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    ABSTRACT: Objectives: This study sought to: (i) explore the impact of mood disorders (such as depression, bipolar disorder, mania, or dysthymia) and five age-related chronic physical conditions (arthritis, back pain, diabetes, heart disease, and hypertension) on presenteeism (as indicated by self-reported activity limitations at work), and (ii) examine how mood disorders interact with each physical condition to affect this work outcome. Methods: Using Canadian Community Health Survey (CCHS) data, we modeled the relationships between self-reported restrictions at work and each health condition. We then calculated synergy indices (SI) for the interaction between mood disorders and each of the five physical conditions. Results: All six health conditions were associated with presenteeism. The strongest association was observed for back pain [prevalence ratio (PR) 2.70, 95% confidence interval (95% CI) 2.57-2.83] and the weakest for hypertension (PR 1.18, 95% CI 1.11-1.25). The unadjusted SI indicated no interactions between mood disorders and any of the physical conditions, while the adjusted SI indicated statistically significant interactions between mood disorders and each of the five physical conditions. The statistically significant adjusted interactions were in a negative direction, such that having a mood disorder concurrent with a chronic physical condition was associated with a lower burden of presenteeism than expected. Post-hoc analyses revealed that this unexpected finding was attributable to adjustment for other co-morbid health conditions, particularly arthritis and back pain. Conclusions: Our results suggest that targeting chronic physical conditions or mood disorders may be productive in reducing presenteeism. The combined effect on presenteeism when the two types of conditions occur simultaneously is similar to the additive effect of these conditions when each occurs in isolation.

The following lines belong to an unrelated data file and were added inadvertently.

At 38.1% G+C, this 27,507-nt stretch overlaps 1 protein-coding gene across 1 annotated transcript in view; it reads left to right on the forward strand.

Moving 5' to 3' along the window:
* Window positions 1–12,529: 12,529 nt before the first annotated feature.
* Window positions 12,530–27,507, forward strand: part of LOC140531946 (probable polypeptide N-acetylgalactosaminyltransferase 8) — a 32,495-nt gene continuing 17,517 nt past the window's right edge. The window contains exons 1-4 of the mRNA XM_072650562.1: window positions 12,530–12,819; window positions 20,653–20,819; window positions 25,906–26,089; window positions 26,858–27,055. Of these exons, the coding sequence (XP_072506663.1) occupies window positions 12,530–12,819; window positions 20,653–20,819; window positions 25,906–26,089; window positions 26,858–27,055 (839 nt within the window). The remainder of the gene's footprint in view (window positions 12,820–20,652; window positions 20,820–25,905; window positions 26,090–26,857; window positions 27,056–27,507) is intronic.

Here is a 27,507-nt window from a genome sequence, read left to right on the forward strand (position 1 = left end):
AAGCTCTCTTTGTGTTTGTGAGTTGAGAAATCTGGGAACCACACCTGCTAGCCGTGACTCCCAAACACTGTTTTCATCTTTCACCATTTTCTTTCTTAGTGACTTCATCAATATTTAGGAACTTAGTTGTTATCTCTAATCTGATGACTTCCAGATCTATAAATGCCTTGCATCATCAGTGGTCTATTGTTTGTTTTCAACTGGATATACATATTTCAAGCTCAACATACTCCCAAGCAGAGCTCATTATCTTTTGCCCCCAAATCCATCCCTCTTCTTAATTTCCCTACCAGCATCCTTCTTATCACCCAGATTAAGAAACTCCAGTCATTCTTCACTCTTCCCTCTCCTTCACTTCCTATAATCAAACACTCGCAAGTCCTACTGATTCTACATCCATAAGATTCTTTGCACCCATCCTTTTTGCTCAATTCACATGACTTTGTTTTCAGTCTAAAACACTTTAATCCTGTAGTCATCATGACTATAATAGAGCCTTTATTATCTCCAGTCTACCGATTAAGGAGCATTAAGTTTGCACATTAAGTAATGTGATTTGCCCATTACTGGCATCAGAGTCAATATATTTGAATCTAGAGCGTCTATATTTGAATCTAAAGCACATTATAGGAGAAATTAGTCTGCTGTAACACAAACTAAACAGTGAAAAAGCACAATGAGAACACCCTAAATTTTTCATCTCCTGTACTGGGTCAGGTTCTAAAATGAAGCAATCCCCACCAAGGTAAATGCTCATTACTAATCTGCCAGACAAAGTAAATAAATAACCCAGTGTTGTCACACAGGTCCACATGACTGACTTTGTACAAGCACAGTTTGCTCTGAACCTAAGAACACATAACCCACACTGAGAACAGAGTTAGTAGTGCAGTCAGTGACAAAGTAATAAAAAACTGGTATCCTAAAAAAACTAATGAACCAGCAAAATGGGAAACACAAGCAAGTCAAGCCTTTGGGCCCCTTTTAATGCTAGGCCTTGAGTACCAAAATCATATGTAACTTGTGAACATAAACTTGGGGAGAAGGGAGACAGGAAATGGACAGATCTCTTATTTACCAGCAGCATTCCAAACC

No preview · Article · Sep 2015 · Scandinavian Journal of Work, Environment & Health
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    Andrea Chambers · Cameron A Mustard · Jacob Etches